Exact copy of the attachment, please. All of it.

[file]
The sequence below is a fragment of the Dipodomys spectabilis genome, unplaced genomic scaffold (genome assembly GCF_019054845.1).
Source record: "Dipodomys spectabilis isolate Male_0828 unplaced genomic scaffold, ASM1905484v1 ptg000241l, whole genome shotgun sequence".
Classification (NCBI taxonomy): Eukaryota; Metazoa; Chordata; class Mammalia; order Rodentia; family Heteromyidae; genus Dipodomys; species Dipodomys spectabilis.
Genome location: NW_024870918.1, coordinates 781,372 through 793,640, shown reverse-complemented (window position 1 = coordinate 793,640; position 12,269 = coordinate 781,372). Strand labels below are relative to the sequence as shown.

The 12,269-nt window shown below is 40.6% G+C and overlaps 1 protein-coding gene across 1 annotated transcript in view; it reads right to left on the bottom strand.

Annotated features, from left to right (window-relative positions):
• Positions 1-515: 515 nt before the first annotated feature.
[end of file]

The sequence below is a fragment of the Dipodomys spectabilis genome, unplaced genomic scaffold (genome assembly GCF_019054845.1).
Source record: "Dipodomys spectabilis isolate Male_0828 unplaced genomic scaffold, ASM1905484v1 ptg000241l, whole genome shotgun sequence".
Classification (NCBI taxonomy): Eukaryota; Metazoa; Chordata; class Mammalia; order Rodentia; family Heteromyidae; genus Dipodomys; species Dipodomys spectabilis.
Genome location: NW_024870918.1, coordinates 781,372 through 793,640, shown reverse-complemented (window position 1 = coordinate 793,640; position 12,269 = coordinate 781,372). Strand labels below are relative to the sequence as shown.

The 12,269-nt window shown below is 40.6% G+C and overlaps 1 protein-coding gene across 1 annotated transcript in view; it reads right to left on the bottom strand.

Annotated features, from left to right (window-relative positions):
• Positions 1-515: 515 nt before the first annotated feature.